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The Difference Between Nitrile Rubber and NBR Latex

Feb. 07, 2024
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Nitrile rubber and NBR latex are two distinct materials derived from nitrile compounds, but they serve different purposes and exhibit different properties. Here's a breakdown of the differences between nitrile rubber and NBR latex:


Nitrile Rubber: Nitrile rubber, also known as NBR (acrylonitrile butadiene rubber), is a synthetic rubber copolymer composed primarily of acrylonitrile and butadiene monomers. The ratio of these monomers determines the properties of the resulting rubber, such as oil resistance, flexibility, and durability.

NBR Latex: NBR latex, on the other hand, is a water-based dispersion of nitrile rubber particles. It is produced through emulsion polymerization of acrylonitrile and butadiene in the presence of emulsifiers and stabilizers. NBR latex is commonly used in applications where the liquid form of nitrile rubber is preferred over solid rubber.


Nitrile Rubber: Nitrile rubber is typically manufactured in solid form, either as sheets, rolls, or molded parts. It is commonly used in various industrial applications, including seals, gaskets, hoses, O-rings, and automotive components.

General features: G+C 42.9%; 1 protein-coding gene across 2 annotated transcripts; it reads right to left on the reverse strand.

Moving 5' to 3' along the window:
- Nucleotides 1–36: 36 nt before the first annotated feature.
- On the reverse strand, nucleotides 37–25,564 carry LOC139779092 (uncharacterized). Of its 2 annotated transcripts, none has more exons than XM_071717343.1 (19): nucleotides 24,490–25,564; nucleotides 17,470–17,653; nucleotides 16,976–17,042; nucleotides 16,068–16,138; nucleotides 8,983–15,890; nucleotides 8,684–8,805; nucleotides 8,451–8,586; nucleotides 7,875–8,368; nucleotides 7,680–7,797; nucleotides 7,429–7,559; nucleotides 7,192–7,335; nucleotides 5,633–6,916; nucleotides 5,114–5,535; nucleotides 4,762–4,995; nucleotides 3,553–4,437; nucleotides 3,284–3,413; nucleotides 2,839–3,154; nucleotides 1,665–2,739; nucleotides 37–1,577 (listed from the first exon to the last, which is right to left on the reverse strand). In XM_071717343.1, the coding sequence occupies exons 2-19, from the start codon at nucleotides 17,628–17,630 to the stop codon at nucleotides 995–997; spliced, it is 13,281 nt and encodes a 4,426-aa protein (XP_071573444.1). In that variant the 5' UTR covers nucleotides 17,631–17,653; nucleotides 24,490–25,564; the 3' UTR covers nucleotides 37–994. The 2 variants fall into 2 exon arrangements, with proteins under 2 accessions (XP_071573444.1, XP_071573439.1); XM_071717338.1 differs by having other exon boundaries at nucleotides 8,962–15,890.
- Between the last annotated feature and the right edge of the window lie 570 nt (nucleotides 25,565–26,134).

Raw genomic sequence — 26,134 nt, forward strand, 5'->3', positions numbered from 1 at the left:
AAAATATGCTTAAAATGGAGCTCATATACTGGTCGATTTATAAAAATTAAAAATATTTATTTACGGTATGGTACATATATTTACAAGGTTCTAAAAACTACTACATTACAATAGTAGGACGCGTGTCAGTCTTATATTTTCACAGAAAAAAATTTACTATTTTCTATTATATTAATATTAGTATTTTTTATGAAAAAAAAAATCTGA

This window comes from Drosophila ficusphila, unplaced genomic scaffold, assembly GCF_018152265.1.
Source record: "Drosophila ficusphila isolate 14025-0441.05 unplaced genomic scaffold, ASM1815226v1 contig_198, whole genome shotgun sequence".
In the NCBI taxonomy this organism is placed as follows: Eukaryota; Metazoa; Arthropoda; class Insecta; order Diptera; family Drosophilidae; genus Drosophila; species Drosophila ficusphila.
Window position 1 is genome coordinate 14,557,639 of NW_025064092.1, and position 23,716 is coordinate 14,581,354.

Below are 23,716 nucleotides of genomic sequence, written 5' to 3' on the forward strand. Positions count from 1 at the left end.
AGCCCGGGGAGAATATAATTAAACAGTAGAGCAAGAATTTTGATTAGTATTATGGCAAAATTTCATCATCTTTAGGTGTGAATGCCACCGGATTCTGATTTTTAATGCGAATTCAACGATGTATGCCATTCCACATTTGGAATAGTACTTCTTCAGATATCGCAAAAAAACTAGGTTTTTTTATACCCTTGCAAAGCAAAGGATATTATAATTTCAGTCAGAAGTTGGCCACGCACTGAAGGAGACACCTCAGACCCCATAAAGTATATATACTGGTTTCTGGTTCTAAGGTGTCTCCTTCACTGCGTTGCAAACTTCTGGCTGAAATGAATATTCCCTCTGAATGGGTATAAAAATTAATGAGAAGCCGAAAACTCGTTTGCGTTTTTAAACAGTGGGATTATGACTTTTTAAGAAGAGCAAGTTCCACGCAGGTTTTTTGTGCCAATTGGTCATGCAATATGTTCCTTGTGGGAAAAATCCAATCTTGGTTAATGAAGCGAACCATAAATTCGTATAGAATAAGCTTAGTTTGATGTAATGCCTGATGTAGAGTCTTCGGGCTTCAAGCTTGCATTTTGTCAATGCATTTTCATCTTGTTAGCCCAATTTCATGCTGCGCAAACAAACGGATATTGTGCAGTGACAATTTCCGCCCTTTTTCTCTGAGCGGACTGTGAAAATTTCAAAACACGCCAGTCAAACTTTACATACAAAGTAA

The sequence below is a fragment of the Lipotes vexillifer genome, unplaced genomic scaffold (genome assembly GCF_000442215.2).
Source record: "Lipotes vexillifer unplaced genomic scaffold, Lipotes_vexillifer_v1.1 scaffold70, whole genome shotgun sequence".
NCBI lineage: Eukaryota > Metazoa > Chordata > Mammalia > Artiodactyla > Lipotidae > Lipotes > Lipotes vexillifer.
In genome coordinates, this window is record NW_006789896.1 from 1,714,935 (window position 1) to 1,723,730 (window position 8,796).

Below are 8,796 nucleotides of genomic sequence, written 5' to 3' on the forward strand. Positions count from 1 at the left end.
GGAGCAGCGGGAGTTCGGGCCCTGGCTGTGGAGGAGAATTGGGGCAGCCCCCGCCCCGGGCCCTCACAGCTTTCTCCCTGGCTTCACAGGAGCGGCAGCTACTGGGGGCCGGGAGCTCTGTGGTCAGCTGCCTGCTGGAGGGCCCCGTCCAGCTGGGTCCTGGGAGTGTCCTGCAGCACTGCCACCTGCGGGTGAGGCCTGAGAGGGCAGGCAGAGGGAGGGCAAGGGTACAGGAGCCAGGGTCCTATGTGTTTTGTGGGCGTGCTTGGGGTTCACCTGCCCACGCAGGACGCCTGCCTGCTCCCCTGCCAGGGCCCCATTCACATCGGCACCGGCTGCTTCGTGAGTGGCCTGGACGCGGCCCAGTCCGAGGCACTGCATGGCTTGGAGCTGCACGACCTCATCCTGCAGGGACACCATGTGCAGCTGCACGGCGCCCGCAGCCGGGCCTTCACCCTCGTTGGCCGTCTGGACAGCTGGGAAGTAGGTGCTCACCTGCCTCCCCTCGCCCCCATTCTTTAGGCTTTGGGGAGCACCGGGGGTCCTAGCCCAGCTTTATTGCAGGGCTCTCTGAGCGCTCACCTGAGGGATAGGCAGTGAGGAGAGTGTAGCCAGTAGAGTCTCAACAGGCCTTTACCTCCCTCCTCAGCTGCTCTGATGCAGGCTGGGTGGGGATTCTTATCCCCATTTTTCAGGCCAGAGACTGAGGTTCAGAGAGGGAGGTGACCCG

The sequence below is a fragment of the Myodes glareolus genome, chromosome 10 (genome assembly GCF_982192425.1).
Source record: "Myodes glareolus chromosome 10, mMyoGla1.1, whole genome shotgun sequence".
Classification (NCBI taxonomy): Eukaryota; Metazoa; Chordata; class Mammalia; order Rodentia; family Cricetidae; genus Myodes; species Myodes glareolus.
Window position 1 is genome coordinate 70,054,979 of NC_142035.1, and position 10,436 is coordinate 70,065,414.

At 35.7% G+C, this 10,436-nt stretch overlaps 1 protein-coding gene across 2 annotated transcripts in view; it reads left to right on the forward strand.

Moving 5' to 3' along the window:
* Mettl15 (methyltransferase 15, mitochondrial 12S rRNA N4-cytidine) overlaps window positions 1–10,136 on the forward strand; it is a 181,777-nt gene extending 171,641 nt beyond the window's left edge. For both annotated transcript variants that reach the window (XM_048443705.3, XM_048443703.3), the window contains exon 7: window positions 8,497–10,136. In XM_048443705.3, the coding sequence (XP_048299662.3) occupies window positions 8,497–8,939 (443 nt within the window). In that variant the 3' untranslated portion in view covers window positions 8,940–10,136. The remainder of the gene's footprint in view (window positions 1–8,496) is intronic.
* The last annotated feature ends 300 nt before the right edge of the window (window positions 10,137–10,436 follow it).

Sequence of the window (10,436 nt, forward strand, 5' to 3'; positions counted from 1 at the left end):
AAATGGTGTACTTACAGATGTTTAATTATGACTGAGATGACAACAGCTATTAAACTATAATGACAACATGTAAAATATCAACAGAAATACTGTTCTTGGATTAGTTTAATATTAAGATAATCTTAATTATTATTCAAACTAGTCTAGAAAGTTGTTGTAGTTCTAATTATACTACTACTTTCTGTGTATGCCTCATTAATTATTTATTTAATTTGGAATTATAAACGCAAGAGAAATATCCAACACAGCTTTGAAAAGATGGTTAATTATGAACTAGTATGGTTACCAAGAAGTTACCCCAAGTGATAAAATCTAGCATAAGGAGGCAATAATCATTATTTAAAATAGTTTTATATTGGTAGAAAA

NBR Latex: NBR latex is a liquid dispersion that can be applied directly to substrates or coated onto fabrics to impart properties such as oil resistance, chemical resistance, and barrier protection. It is used in applications such as adhesives, coatings, dipped goods (gloves, balloons), and textile finishes.


Nitrile Rubber: Solid nitrile rubber is processed using techniques such as compression molding, injection molding, extrusion, and calendaring to form finished products with the desired shapes and dimensions.

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NBR Latex: nitrile butadiene rubber latex can be applied to substrates or fabrics through methods such as dipping, coating, spraying, or brushing. It can also be compounded with other additives and ingredients to modify its properties before application.


Nitrile Rubber: Solid nitrile rubber exhibits excellent resistance to oils, fuels, chemicals, and abrasion, making it suitable for applications requiring sealing or protection against harsh environments. It also offers good flexibility, high tensile strength, and low permeability to gases.

NBR Latex: NBR latex provides similar properties to solid nitrile rubber, including oil resistance, chemical resistance, and durability. However, its liquid form allows for easier application and coating onto various substrates, providing flexibility in product design and manufacturing processes.


Nitrile Rubber: Solid nitrile rubber is commonly used in automotive, aerospace, oil and gas, construction, and manufacturing industries for sealing, gasketing, cushioning, and insulation applications.

NBR Latex: NBR latex is utilized in a wide range of applications, including adhesives, coatings, sealants, textiles, medical gloves, and protective clothing, where liquid form and coating capabilities are advantageous.

In summary, while nitrile rubber and NBR latex share similar chemical compositions, they differ in form, processing methods, properties, and applications. Nitrile rubber is primarily used in solid form for mechanical applications requiring resilience and resistance, while Chemical NBR latex offers versatility in liquid form for coating and finishing applications.




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